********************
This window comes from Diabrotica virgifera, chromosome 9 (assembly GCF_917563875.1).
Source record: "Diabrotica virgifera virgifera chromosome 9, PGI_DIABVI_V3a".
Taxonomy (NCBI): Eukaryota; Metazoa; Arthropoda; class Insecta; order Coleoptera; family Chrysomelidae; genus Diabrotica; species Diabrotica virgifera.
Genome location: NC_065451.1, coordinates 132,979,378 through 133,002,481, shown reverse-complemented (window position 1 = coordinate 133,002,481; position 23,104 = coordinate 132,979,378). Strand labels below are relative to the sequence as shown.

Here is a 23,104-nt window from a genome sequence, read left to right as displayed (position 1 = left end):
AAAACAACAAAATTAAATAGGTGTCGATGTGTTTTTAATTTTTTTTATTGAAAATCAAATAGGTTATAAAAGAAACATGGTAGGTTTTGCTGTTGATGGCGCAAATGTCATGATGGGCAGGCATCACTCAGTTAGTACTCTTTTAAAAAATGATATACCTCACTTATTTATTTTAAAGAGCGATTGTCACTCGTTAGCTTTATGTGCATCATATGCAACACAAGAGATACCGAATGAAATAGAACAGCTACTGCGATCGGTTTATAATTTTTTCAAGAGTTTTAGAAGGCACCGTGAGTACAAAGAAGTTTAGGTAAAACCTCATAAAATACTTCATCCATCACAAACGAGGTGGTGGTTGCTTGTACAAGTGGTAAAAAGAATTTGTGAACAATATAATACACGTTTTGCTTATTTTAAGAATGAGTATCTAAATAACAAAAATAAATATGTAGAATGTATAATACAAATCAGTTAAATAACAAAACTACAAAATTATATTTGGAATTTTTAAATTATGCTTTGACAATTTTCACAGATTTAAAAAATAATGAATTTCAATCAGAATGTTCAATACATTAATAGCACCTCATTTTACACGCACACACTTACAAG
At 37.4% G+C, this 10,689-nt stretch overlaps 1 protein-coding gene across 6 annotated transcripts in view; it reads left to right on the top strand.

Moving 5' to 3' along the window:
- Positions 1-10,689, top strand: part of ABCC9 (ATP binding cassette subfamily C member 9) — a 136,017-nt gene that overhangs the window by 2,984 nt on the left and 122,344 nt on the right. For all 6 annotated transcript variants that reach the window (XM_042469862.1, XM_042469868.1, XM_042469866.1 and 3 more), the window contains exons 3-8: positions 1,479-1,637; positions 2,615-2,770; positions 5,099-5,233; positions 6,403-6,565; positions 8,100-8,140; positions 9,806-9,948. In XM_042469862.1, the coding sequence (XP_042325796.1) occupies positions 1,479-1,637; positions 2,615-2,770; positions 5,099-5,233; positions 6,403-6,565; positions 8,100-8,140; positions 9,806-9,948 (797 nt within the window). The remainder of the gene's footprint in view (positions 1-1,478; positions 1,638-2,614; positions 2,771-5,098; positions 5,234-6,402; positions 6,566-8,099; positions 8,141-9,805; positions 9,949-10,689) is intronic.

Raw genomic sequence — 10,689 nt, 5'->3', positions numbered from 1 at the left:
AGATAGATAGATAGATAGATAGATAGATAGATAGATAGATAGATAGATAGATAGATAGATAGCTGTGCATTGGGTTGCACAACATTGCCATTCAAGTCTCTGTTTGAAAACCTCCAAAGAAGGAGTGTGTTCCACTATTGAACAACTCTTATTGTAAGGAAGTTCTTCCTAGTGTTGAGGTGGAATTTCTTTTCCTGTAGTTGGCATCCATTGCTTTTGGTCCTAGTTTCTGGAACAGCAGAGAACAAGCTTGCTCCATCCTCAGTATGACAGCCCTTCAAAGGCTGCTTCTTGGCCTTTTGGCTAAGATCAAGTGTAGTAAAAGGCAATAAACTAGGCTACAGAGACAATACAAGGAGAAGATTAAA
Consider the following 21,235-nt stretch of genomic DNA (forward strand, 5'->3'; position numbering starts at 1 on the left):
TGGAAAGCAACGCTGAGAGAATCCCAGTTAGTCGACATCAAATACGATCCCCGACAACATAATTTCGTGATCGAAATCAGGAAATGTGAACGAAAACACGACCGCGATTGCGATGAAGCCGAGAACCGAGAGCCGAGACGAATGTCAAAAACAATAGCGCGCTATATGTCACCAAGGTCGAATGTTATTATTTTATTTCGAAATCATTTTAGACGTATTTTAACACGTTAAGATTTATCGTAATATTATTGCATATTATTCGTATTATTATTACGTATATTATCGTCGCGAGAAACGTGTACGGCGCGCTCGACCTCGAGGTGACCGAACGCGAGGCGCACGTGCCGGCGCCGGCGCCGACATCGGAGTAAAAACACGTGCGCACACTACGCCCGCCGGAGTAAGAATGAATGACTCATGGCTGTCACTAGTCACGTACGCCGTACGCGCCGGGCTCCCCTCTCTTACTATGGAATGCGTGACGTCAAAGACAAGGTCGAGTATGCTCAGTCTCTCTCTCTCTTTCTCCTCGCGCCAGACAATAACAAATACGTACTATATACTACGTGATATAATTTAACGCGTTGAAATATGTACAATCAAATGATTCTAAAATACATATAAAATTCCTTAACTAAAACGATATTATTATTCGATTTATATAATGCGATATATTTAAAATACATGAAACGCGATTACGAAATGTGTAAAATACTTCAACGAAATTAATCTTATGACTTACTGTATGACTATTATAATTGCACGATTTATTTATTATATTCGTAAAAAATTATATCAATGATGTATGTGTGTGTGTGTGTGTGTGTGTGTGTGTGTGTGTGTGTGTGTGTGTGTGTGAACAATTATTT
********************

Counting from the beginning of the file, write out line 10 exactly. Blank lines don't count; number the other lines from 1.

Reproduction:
Raw genomic sequence — 10,689 nt, 5'->3', positions numbered from 1 at the left: